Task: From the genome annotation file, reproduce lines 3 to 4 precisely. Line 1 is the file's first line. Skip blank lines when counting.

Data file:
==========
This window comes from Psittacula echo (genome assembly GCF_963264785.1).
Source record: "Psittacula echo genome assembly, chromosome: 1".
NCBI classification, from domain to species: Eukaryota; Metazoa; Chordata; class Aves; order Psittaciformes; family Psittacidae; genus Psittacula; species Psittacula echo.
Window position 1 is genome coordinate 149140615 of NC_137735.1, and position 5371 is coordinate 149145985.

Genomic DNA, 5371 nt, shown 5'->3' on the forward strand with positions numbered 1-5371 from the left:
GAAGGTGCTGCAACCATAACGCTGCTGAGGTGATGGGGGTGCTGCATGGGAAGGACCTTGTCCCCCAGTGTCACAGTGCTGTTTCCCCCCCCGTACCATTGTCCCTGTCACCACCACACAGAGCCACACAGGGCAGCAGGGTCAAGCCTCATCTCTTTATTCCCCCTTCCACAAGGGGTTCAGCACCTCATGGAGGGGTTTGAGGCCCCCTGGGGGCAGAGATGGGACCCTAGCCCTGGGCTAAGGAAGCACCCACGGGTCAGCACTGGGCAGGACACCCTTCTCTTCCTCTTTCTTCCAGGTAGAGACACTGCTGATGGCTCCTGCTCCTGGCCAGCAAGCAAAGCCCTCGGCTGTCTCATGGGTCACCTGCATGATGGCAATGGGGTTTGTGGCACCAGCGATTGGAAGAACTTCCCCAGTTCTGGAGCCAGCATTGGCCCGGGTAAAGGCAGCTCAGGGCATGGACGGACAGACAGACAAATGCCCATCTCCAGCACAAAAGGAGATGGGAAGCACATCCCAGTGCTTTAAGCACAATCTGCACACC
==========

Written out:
NCBI classification, from domain to species: Eukaryota; Metazoa; Chordata; class Aves; order Psittaciformes; family Psittacidae; genus Psittacula; species Psittacula echo.
Window position 1 is genome coordinate 149140615 of NC_137735.1, and position 5371 is coordinate 149145985.